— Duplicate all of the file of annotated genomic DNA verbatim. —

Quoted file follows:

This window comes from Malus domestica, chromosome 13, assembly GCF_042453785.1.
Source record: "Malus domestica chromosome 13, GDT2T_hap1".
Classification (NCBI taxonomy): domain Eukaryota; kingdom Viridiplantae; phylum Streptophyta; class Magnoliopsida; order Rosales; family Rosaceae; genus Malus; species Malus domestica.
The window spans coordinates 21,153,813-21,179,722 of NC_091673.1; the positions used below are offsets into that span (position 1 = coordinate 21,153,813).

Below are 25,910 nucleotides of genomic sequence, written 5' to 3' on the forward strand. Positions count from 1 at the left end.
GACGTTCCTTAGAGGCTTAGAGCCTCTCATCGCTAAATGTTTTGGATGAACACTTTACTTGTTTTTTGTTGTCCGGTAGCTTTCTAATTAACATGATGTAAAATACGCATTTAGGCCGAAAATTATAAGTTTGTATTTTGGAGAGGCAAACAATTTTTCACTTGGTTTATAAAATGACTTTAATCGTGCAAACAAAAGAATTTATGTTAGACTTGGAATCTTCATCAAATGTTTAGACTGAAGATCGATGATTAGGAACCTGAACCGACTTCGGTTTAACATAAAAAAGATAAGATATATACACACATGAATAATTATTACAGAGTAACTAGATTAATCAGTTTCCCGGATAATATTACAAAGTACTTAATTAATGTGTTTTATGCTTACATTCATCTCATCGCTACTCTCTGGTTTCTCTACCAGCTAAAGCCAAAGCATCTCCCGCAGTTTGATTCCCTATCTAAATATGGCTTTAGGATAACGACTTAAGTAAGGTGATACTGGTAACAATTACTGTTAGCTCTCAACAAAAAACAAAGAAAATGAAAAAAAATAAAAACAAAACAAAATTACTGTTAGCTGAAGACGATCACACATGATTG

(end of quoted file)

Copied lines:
This window comes from Malus domestica, chromosome 13, assembly GCF_042453785.1.
Source record: "Malus domestica chromosome 13, GDT2T_hap1".
Classification (NCBI taxonomy): domain Eukaryota; kingdom Viridiplantae; phylum Streptophyta; class Magnoliopsida; order Rosales; family Rosaceae; genus Malus; species Malus domestica.
The window spans coordinates 21,153,813-21,179,722 of NC_091673.1; the positions used below are offsets into that span (position 1 = coordinate 21,153,813).

Below are 25,910 nucleotides of genomic sequence, written 5' to 3' on the forward strand. Positions count from 1 at the left end.
GACGTTCCTTAGAGGCTTAGAGCCTCTCATCGCTAAATGTTTTGGATGAACACTTTACTTGTTTTTTGTTGTCCGGTAGCTTTCTAATTAACATGATGTAAAATACGCATTTAGGCCGAAAATTATAAGTTTGTATTTTGGAGAGGCAAACAATTTTTCACTTGGTTTATAAAATGACTTTAATCGTGCAAACAAAAGAATTTATGTTAGACTTGGAATCTTCATCAAATGTTTAGACTGAAGATCGATGATTAGGAACCTGAACCGACTTCGGTTTAACATAAAAAAGATAAGATATATACACACATGAATAATTATTACAGAGTAACTAGATTAATCAGTTTCCCGGATAATATTACAAAGTACTTAATTAATGTGTTTTATGCTTACATTCATCTCATCGCTACTCTCTGGTTTCTCTACCAGCTAAAGCCAAAGCATCTCCCGCAGTTTGATTCCCTATCTAAATATGGCTTTAGGATAACGACTTAAGTAAGGTGATACTGGTAACAATTACTGTTAGCTCTCAACAAAAAACAAAGAAAATGAAAAAAAATAAAAACAAAACAAAATTACTGTTAGCTGAAGACGATCACACATGATTG